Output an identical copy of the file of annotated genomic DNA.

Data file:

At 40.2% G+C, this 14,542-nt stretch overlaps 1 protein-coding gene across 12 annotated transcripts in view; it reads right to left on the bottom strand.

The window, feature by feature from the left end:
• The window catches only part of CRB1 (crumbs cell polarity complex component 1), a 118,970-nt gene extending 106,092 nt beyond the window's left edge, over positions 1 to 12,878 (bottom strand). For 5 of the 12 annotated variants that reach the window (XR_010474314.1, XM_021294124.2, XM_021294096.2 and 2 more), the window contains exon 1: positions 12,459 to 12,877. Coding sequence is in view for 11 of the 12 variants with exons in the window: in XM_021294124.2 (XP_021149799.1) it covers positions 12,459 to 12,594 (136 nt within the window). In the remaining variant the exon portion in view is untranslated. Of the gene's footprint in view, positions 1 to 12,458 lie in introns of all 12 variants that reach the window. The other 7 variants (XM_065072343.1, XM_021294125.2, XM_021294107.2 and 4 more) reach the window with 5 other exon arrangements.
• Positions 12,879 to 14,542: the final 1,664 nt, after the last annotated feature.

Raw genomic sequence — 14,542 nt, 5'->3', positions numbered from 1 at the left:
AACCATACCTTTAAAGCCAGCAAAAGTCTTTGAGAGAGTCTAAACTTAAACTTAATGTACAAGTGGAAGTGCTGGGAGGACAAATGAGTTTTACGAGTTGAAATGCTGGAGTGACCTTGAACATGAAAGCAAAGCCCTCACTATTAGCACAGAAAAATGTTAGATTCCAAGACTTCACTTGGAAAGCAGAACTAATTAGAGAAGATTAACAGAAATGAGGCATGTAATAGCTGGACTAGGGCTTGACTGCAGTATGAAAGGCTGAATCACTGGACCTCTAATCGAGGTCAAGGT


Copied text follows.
At 40.2% G+C, this 14,542-nt stretch overlaps 1 protein-coding gene across 12 annotated transcripts in view; it reads right to left on the bottom strand.

The window, feature by feature from the left end:
• The window catches only part of CRB1 (crumbs cell polarity complex component 1), a 118,970-nt gene extending 106,092 nt beyond the window's left edge, over positions 1 to 12,878 (bottom strand). For 5 of the 12 annotated variants that reach the window (XR_010474314.1, XM_021294124.2, XM_021294096.2 and 2 more), the window contains exon 1: positions 12,459 to 12,877. Coding sequence is in view for 11 of the 12 variants with exons in the window: in XM_021294124.2 (XP_021149799.1) it covers positions 12,459 to 12,594 (136 nt within the window). In the remaining variant the exon portion in view is untranslated. Of the gene's footprint in view, positions 1 to 12,458 lie in introns of all 12 variants that reach the window. The other 7 variants (XM_065072343.1, XM_021294125.2, XM_021294107.2 and 4 more) reach the window with 5 other exon arrangements.
• Positions 12,879 to 14,542: the final 1,664 nt, after the last annotated feature.

Raw genomic sequence — 14,542 nt, 5'->3', positions numbered from 1 at the left:
AACCATACCTTTAAAGCCAGCAAAAGTCTTTGAGAGAGTCTAAACTTAAACTTAATGTACAAGTGGAAGTGCTGGGAGGACAAATGAGTTTTACGAGTTGAAATGCTGGAGTGACCTTGAACATGAAAGCAAAGCCCTCACTATTAGCACAGAAAAATGTTAGATTCCAAGACTTCACTTGGAAAGCAGAACTAATTAGAGAAGATTAACAGAAATGAGGCATGTAATAGCTGGACTAGGGCTTGACTGCAGTATGAAAGGCTGAATCACTGGACCTCTAATCGAGGTCAAGGT